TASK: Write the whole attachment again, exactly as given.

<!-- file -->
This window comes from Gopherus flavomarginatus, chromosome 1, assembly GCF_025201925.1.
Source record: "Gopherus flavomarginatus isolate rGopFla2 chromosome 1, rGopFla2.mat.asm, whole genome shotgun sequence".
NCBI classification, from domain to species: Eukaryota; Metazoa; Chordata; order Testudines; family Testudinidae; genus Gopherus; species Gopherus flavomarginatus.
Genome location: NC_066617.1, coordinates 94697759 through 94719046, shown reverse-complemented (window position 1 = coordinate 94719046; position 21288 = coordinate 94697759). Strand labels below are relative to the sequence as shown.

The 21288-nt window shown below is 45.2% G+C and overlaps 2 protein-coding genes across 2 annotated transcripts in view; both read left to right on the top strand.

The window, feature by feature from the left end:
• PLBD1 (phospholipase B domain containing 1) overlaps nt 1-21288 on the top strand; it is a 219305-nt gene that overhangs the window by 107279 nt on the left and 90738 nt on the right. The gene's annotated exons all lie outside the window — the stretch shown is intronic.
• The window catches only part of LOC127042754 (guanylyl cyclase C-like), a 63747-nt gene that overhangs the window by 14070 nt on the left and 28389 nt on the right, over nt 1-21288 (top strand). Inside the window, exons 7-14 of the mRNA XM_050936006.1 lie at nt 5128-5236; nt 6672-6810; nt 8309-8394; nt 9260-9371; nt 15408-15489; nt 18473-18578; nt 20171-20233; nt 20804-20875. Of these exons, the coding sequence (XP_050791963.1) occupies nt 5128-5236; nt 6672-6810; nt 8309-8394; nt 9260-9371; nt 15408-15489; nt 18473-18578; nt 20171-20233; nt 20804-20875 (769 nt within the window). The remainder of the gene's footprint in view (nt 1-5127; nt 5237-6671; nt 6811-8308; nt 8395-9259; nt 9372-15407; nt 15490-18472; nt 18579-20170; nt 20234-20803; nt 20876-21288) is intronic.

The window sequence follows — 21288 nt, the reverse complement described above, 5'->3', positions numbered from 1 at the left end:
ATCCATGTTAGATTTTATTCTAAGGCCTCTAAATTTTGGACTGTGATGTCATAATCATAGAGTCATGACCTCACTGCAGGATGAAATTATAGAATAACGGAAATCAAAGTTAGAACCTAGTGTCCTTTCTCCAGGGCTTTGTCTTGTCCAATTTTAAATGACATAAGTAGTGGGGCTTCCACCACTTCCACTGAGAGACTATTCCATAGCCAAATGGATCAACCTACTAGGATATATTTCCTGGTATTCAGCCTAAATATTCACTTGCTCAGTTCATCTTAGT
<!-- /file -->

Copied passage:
This window comes from Gopherus flavomarginatus, chromosome 1, assembly GCF_025201925.1.
Source record: "Gopherus flavomarginatus isolate rGopFla2 chromosome 1, rGopFla2.mat.asm, whole genome shotgun sequence".
NCBI classification, from domain to species: Eukaryota; Metazoa; Chordata; order Testudines; family Testudinidae; genus Gopherus; species Gopherus flavomarginatus.
Genome location: NC_066617.1, coordinates 94697759 through 94719046, shown reverse-complemented (window position 1 = coordinate 94719046; position 21288 = coordinate 94697759). Strand labels below are relative to the sequence as shown.

The 21288-nt window shown below is 45.2% G+C and overlaps 2 protein-coding genes across 2 annotated transcripts in view; both read left to right on the top strand.

The window, feature by feature from the left end:
• PLBD1 (phospholipase B domain containing 1) overlaps nt 1-21288 on the top strand; it is a 219305-nt gene that overhangs the window by 107279 nt on the left and 90738 nt on the right. The gene's annotated exons all lie outside the window — the stretch shown is intronic.
• The window catches only part of LOC127042754 (guanylyl cyclase C-like), a 63747-nt gene that overhangs the window by 14070 nt on the left and 28389 nt on the right, over nt 1-21288 (top strand). Inside the window, exons 7-14 of the mRNA XM_050936006.1 lie at nt 5128-5236; nt 6672-6810; nt 8309-8394; nt 9260-9371; nt 15408-15489; nt 18473-18578; nt 20171-20233; nt 20804-20875. Of these exons, the coding sequence (XP_050791963.1) occupies nt 5128-5236; nt 6672-6810; nt 8309-8394; nt 9260-9371; nt 15408-15489; nt 18473-18578; nt 20171-20233; nt 20804-20875 (769 nt within the window). The remainder of the gene's footprint in view (nt 1-5127; nt 5237-6671; nt 6811-8308; nt 8395-9259; nt 9372-15407; nt 15490-18472; nt 18579-20170; nt 20234-20803; nt 20876-21288) is intronic.

The window sequence follows — 21288 nt, the reverse complement described above, 5'->3', positions numbered from 1 at the left end:
ATCCATGTTAGATTTTATTCTAAGGCCTCTAAATTTTGGACTGTGATGTCATAATCATAGAGTCATGACCTCACTGCAGGATGAAATTATAGAATAACGGAAATCAAAGTTAGAACCTAGTGTCCTTTCTCCAGGGCTTTGTCTTGTCCAATTTTAAATGACATAAGTAGTGGGGCTTCCACCACTTCCACTGAGAGACTATTCCATAGCCAAATGGATCAACCTACTAGGATATATTTCCTGGTATTCAGCCTAAATATTCACTTGCTCAGTTCATCTTAGT